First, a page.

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http://journals.plos.org/plosone/article?id=10.1371/journal.pone.0066673PLOS
http://www.ncbi.nlm.nih.gov/pmc/articles/PMC3689675PMC
October 2017

Clostridium perfringens epsilon toxin H149A mutant as a platform for receptor binding studies.

Protein Sci 2013 May 8;22(5):650-9. Epub 2013 Apr 8.

Biosciences, College of Life and Environmental Sciences, University of Exeter, Exeter EX4 4QD, United Kingdom.

Clostridium perfringens epsilon toxin (Etx) is a pore-forming toxin responsible for a severe and rapidly fatal enterotoxemia of ruminants. The toxin is classified as a category B bioterrorism agent by the U.S. Government Centres for Disease Control and Prevention (CDC), making work with recombinant toxin difficult. To reduce the hazard posed by work with recombinant Etx, we have used a variant of Etx that contains a H149A mutation (Etx-H149A), previously reported to have reduced, but not abolished, toxicity. The three-dimensional structure of H149A prototoxin shows that the H149A mutation in domain III does not affect organisation of the putative receptor binding loops in domain I of the toxin. Surface exposed tyrosine residues in domain I of Etx-H149A (Y16, Y20, Y29, Y30, Y36 and Y196) were mutated to alanine and mutants Y30A and Y196A showed significantly reduced binding to MDCK.2 cells relative to Etx-H149A that correlated with their reduced cytotoxic activity. Thus, our study confirms the role of surface exposed tyrosine residues in domain I of Etx in binding to MDCK cells and the suitability of Etx-H149A for further receptor binding studies. In contrast, binding of all of the tyrosine mutants to ACHN cells was similar to that of Etx-H149A, suggesting that Etx can recognise different cell surface receptors. In support of this, the crystal structure of Etx-H149A identified a glycan (β-octyl-glucoside) binding site in domain III of Etx-H149A, which may be a second receptor binding site. These findings have important implications for developing strategies designed to neutralise toxin activity.
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http://dx.doi.org/10.1002/pro.2250DOI Listing
http://www.ncbi.nlm.nih.gov/pmc/articles/PMC3649266PMC
May 2013

Molecular architecture and functional analysis of NetB, a pore-forming toxin from Clostridium perfringens.

J Biol Chem 2013 Feb 13;288(5):3512-22. Epub 2012 Dec 13.

Department of Biological Sciences, School of Crystallography, Institute of Structural and Molecular Biology, Birkbeck College, Malet Street, London, WC1E 7HX, United Kingdom.

NetB is a pore-forming toxin produced by Clostridium perfringens and has been reported to play a major role in the pathogenesis of avian necrotic enteritis, a disease that has emerged due to the removal of antibiotics in animal feedstuffs. Here we present the crystal structure of the pore form of NetB solved to 3.9 Å. The heptameric assembly shares structural homology to the staphylococcal α-hemolysin. However, the rim domain, a region that is thought to interact with the target cell membrane, shows sequence and structural divergence leading to the alteration of a phosphocholine binding pocket found in the staphylococcal toxins. Consistent with the structure we show that NetB does not bind phosphocholine efficiently but instead interacts directly with cholesterol leading to enhanced oligomerization and pore formation. Finally we have identified conserved and non-conserved amino acid positions within the rim loops that significantly affect binding and toxicity of NetB. These findings present new insights into the mode of action of these pore-forming toxins, enabling the design of more effective control measures against necrotic enteritis and providing potential new tools to the field of bionanotechnology.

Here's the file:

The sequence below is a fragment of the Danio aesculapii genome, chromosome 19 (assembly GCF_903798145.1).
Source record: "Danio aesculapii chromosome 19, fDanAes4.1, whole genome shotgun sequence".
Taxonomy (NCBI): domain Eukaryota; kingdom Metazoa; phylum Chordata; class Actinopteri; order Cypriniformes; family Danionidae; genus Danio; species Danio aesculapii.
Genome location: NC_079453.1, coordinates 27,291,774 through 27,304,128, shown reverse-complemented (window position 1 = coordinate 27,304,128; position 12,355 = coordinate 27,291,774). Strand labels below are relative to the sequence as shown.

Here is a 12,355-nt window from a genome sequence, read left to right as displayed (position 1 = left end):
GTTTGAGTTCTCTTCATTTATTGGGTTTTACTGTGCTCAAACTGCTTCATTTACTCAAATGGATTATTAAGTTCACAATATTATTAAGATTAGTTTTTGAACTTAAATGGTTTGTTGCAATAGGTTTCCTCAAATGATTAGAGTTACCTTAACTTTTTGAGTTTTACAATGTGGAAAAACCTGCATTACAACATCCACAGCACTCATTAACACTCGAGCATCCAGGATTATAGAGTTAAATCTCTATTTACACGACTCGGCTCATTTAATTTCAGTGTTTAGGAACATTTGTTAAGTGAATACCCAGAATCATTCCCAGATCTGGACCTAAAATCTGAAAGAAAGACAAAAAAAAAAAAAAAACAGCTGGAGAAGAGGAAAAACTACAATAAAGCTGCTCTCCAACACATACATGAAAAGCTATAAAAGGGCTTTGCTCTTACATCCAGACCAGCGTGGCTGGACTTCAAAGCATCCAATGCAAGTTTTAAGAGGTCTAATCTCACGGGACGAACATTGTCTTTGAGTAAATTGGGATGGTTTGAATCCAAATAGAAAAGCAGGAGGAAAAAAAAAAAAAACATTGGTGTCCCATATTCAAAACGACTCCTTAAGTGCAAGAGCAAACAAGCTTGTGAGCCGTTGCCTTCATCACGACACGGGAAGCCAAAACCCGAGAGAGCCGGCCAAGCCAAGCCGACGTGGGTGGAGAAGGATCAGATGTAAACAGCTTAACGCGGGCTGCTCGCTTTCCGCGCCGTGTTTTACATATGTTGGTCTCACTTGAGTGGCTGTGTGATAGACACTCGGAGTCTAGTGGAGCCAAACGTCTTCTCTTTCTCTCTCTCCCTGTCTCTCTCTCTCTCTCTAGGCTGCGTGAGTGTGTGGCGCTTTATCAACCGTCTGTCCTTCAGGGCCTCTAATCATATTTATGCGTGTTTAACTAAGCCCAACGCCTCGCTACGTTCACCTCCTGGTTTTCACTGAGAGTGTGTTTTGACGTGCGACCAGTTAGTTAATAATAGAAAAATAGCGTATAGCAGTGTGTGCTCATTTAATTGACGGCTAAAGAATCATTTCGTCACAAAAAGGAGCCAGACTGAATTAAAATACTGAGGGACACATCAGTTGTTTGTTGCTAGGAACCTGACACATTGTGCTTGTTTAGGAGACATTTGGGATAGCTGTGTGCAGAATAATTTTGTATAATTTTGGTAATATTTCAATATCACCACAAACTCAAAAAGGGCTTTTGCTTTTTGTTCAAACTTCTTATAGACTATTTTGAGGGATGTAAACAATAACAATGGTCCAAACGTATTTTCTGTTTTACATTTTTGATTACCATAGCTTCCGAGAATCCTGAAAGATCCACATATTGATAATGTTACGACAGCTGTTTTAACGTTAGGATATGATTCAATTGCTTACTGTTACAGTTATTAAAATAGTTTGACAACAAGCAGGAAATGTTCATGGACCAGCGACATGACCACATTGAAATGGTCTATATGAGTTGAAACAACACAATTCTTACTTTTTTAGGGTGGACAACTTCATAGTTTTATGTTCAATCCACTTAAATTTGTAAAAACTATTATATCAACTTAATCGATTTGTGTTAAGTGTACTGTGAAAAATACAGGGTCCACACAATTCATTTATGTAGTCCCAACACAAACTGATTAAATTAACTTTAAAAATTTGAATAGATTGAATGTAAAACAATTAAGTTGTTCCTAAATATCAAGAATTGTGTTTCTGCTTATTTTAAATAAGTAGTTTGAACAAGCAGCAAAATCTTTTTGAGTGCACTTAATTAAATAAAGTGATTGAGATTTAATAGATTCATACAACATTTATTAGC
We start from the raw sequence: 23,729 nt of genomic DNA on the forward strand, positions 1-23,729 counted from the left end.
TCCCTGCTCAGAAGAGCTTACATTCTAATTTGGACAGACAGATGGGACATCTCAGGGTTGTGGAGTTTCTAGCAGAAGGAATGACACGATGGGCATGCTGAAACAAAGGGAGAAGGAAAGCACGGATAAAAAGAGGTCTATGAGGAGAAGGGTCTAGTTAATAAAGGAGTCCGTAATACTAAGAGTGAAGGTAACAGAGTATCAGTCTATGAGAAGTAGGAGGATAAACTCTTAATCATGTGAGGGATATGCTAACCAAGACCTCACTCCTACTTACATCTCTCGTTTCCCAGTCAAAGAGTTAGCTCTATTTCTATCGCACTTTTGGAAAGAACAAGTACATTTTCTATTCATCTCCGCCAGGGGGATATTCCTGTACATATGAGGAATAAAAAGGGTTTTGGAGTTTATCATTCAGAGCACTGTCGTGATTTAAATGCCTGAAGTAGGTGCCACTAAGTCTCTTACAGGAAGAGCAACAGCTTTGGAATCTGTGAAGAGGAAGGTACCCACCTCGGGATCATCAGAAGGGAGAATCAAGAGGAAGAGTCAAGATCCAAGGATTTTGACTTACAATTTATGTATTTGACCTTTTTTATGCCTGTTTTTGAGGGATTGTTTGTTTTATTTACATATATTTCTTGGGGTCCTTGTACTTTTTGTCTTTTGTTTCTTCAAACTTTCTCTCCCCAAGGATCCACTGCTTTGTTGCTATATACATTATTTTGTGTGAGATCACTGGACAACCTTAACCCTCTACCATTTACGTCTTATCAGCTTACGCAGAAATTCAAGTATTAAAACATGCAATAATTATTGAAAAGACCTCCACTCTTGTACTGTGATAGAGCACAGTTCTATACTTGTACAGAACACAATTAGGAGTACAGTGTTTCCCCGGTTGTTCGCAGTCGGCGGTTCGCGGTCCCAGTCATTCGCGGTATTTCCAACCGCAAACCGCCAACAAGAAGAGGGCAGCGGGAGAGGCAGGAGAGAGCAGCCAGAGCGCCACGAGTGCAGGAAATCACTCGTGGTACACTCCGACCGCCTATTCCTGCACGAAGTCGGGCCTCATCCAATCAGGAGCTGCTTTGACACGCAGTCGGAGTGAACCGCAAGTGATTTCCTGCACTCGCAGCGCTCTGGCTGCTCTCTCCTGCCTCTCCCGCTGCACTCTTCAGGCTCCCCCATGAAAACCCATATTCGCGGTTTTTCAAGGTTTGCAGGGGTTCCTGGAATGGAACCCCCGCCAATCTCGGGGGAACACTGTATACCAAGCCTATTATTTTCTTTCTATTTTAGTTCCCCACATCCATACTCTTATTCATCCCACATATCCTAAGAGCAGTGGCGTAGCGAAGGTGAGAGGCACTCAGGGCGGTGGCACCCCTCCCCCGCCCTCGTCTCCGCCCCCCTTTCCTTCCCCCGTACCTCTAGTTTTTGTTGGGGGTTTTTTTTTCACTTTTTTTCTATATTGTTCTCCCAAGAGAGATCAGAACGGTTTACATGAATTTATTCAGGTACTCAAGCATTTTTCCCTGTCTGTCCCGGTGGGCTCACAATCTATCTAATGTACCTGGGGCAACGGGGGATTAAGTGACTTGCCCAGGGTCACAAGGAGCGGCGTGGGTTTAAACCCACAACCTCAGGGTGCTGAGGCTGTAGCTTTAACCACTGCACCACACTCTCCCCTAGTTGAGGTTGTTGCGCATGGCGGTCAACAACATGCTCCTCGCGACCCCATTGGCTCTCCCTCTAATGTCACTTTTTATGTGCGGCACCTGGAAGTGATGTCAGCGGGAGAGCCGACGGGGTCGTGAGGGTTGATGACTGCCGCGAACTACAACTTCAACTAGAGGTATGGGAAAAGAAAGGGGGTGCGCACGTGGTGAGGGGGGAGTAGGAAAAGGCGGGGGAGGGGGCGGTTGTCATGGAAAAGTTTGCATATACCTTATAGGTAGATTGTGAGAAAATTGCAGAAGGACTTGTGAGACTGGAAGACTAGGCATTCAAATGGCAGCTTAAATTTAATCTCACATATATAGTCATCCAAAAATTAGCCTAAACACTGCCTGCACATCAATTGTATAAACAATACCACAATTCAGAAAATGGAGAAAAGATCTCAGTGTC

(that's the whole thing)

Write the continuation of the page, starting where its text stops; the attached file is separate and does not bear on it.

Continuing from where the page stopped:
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http://dx.doi.org/10.1074/jbc.M112.430223DOI Listing
http://www.ncbi.nlm.nih.gov/pmc/articles/PMC3561570PMC
February 2013

Structure of a bacterial voltage-gated sodium channel pore reveals mechanisms of opening and closing.

Nat Commun 2012 ;3:1102

Department of Crystallography, Institute of Structural and Molecular Biology, Birkbeck College, University of London, Malet Street, London WC1E 7HX, UK.

Voltage-gated sodium channels are vital membrane proteins essential for electrical signalling; in humans, they are key targets for the development of pharmaceutical drugs. Here we report the crystal structure of an open-channel conformation of NavMs, the bacterial channel pore from the marine bacterium Magnetococcus sp. (strain MC-1). It differs from the recently published crystal structure of a closed form of a related bacterial sodium channel (NavAb) by having its internal cavity accessible to the cytoplasmic surface as a result of a bend/rotation about a central residue in the carboxy-terminal transmembrane segment. This produces an open activation gate of sufficient diameter to allow hydrated sodium ions to pass through. Comparison of the open and closed structures provides new insight into the features of the functional states present in the activation cycles of sodium channels and the mechanism of channel opening and closing.
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http://dx.doi.org/10.1038/ncomms2077DOI Listing
http://www.ncbi.nlm.nih.gov/pmc/articles/PMC3493636PMC
February 2013

Structure of the food-poisoning Clostridium perfringens enterotoxin reveals similarity to the aerolysin-like pore-forming toxins.

J Mol Biol 2011 Oct 3;413(1):138-49. Epub 2011 Aug 3.

Department of Biological Sciences, Institute of Structural and Molecular Biology, Birkbeck College, Malet Street, London WC1E 7HX, UK.